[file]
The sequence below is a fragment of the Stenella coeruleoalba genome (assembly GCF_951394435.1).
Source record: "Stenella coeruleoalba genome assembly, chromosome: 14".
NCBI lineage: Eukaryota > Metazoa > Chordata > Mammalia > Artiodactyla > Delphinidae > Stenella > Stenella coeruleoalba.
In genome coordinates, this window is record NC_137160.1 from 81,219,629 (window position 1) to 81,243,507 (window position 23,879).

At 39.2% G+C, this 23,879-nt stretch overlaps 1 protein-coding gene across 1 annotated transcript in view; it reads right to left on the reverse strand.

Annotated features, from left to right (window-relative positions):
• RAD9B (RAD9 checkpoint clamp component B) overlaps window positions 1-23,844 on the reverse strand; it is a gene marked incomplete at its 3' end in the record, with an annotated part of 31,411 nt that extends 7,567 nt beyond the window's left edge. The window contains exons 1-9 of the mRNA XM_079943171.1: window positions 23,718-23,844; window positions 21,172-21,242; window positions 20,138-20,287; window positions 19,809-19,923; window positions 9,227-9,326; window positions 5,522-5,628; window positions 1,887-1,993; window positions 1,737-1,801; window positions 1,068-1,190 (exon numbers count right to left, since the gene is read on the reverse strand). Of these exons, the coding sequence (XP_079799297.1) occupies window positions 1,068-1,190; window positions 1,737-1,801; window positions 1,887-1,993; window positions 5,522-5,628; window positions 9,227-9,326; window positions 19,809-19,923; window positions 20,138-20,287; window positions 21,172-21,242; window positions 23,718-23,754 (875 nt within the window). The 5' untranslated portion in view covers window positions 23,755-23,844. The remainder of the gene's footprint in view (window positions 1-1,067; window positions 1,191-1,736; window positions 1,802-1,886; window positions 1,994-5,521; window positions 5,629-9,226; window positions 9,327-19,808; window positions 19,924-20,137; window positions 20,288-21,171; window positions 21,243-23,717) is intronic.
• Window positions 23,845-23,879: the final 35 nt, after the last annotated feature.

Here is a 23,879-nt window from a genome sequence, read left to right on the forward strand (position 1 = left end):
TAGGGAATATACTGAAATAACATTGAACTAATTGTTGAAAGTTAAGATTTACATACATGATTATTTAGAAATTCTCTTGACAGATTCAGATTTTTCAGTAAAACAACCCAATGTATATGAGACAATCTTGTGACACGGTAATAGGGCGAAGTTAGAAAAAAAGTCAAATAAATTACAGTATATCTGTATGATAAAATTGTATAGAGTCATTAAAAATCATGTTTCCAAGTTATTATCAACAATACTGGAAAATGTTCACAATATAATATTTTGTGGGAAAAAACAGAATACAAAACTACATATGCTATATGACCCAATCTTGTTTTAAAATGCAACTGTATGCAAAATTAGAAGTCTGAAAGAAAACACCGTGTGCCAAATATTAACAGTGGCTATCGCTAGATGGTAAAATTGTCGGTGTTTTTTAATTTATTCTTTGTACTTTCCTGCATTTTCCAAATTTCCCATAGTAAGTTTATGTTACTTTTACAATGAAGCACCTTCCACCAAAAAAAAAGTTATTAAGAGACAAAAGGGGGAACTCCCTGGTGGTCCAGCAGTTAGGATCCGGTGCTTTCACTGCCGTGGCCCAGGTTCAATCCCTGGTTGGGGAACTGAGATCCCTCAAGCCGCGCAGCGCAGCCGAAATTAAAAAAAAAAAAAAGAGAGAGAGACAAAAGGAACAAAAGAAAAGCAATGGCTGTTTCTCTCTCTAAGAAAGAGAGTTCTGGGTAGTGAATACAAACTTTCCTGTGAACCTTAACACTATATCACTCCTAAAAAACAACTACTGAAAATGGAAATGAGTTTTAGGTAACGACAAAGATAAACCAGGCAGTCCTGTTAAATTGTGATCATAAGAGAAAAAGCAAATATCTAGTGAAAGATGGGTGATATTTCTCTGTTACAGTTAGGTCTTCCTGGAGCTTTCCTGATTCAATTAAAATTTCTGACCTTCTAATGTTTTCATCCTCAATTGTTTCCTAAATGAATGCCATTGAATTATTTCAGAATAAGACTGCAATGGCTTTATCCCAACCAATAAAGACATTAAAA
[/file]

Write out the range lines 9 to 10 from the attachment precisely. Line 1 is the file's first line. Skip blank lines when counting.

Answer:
Here is a 23,879-nt window from a genome sequence, read left to right on the forward strand (position 1 = left end):
TAGGGAATATACTGAAATAACATTGAACTAATTGTTGAAAGTTAAGATTTACATACATGATTATTTAGAAATTCTCTTGACAGATTCAGATTTTTCAGTAAAACAACCCAATGTATATGAGACAATCTTGTGACACGGTAATAGGGCGAAGTTAGAAAAAAAGTCAAATAAATTACAGTATATCTGTATGATAAAATTGTATAGAGTCATTAAAAATCATGTTTCCAAGTTATTATCAACAATACTGGAAAATGTTCACAATATAATATTTTGTGGGAAAAAACAGAATACAAAACTACATATGCTATATGACCCAATCTTGTTTTAAAATGCAACTGTATGCAAAATTAGAAGTCTGAAAGAAAACACCGTGTGCCAAATATTAACAGTGGCTATCGCTAGATGGTAAAATTGTCGGTGTTTTTTAATTTATTCTTTGTACTTTCCTGCATTTTCCAAATTTCCCATAGTAAGTTTATGTTACTTTTACAATGAAGCACCTTCCACCAAAAAAAAAGTTATTAAGAGACAAAAGGGGGAACTCCCTGGTGGTCCAGCAGTTAGGATCCGGTGCTTTCACTGCCGTGGCCCAGGTTCAATCCCTGGTTGGGGAACTGAGATCCCTCAAGCCGCGCAGCGCAGCCGAAATTAAAAAAAAAAAAAAGAGAGAGAGACAAAAGGAACAAAAGAAAAGCAATGGCTGTTTCTCTCTCTAAGAAAGAGAGTTCTGGGTAGTGAATACAAACTTTCCTGTGAACCTTAACACTATATCACTCCTAAAAAACAACTACTGAAAATGGAAATGAGTTTTAGGTAACGACAAAGATAAACCAGGCAGTCCTGTTAAATTGTGATCATAAGAGAAAAAGCAAATATCTAGTGAAAGATGGGTGATATTTCTCTGTTACAGTTAGGTCTTCCTGGAGCTTTCCTGATTCAATTAAAATTTCTGACCTTCTAATGTTTTCATCCTCAATTGTTTCCTAAATGAATGCCATTGAATTATTTCAGAATAAGACTGCAATGGCTTTATCCCAACCAATAAAGACATTAAAA